Everyone has at least one relative who needs to learn Ben Franklin's maxim that "visitors, like fish, stink after three days." But even Great Uncle Jim at his worst never reeked with as many repercussions as Frederick "Bootie" Tubb, the would-be devoted nephew in Claire Messud's absorbingly intelligent new novel The Emperor's Children.
As far as Marina Thwaite is concerned, her cousin is a most unwelcome house guest, both on aesthetic grounds and because he might distract her father from that most fascinating of topics: her.
Bootie, who had the brains but not the bank account for Harvard, has dropped out of the State University of New York at Oswego, declaring higher education a farce. Instead, he plans to become an autodidact (despite an inability to finish reading a novel) and worship at the feet of his uncle, Murray Thwaite, a celebrity journalist. To this end, he crashes at his uncle's upscale New York apartment, where Murray, out of pity, hires him as his secretary and where Marina, out of shuddering revulsion, avoids him.
The 30-year-old also has moved back home and is also failing to finish a book. Marina has spent five years "writing" about children's fashions: "about how complex and profound truths – our mores entire – could be derived from a society's decision to put little Lulu in a smocked frock or tiny Stacey in sequined hotpants."
Unfortunately, Marina can't remember a time when she was interested in the subject; even more unfortunately, she spent her advance from the publisher years ago. Her problem is not laziness; it's her own inflated expectations.
"Marina would not put her name – on her first book, and she her father's daughter – on something of which she was not proud, even as she had come to doubt that pride in this effort was possible."
Marina is the most privileged of three college chums who hover on the outskirts of New York intelligentsia in 2001. Months before Sept. 11, they are all questioning their choices and life goals.
Danielle works as a documentary producer and searches fruitlessly for love; Julius is a gay freelance critic who makes ends meet by temping.
Marina's arrested state worries the other two, even as her air of unearned superiority irks them. "The idea that at 30 Marina couldn't point even to a futon or a folding chair and claim it as her own was ... faintly pathetic," Danielle thinks one evening, as her friend pays for Chinese takeout with her father's credit card. "Yet Marina , in her parents' kitchen, did not appear pathetic; the thought didn't seem to have crossed her mind."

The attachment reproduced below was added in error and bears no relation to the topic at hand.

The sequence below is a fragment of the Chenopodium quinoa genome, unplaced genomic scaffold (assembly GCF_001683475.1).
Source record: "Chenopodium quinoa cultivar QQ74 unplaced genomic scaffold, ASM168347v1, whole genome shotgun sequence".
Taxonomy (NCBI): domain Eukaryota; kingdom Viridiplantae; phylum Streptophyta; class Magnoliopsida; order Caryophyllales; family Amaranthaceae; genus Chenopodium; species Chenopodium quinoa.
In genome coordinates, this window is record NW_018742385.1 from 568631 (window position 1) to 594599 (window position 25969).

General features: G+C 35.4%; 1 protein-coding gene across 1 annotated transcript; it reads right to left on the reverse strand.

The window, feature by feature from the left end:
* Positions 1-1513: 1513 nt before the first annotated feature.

After all, she comes by her air of entitlement honestly: Her father, the "emperor" of the title, is lousy with it.
As the year progresses toward fall, the three main characters' lives take a darker turn. Not surprisingly, Murray has a few detractors, such as Ludovic Seeley, an Australian who's moved to New York to start a magazine. Despite his contempt for Murray, Ludovic makes a play for Marina. Danielle tries to warn Marina – but Marina decides Danielle just wanted Ludo for herself.
Danielle is the most sensible, but she also makes staggering mistakes in love: One of the things Murray felt entitled to was her. Bootie blunders into this mess, finally grasps that Murray isn't worth idealizing and enacts a betrayal of startling harshness and naiveté.
Messud gets across Bootie's total isolation and lack of emotional intelligence, but she never explains how the teen got this way. The other characters, however, are terrifically rendered – especially Marina and Murray, who could have been monsters of selfishness. Instead, Messud is adroit in handling their insecurities and inner emotions. Her writing is so sure-handed that she doesn't even stumble on the hurdle of the Sept. 11 attacks (although the book ends too abruptly thereafter), and her exploration of entitlement is both witty and astute.
"Marina, feeling entitled, never really asked herself if she was good enough," Julius notes. "Whereas he, Julius, asked himself repeatedly, answered always in the affirmative, and marveled at the wider world's apparent inability to see the light."
• Yvonne Zipp regularly reviews fiction for the Monitor.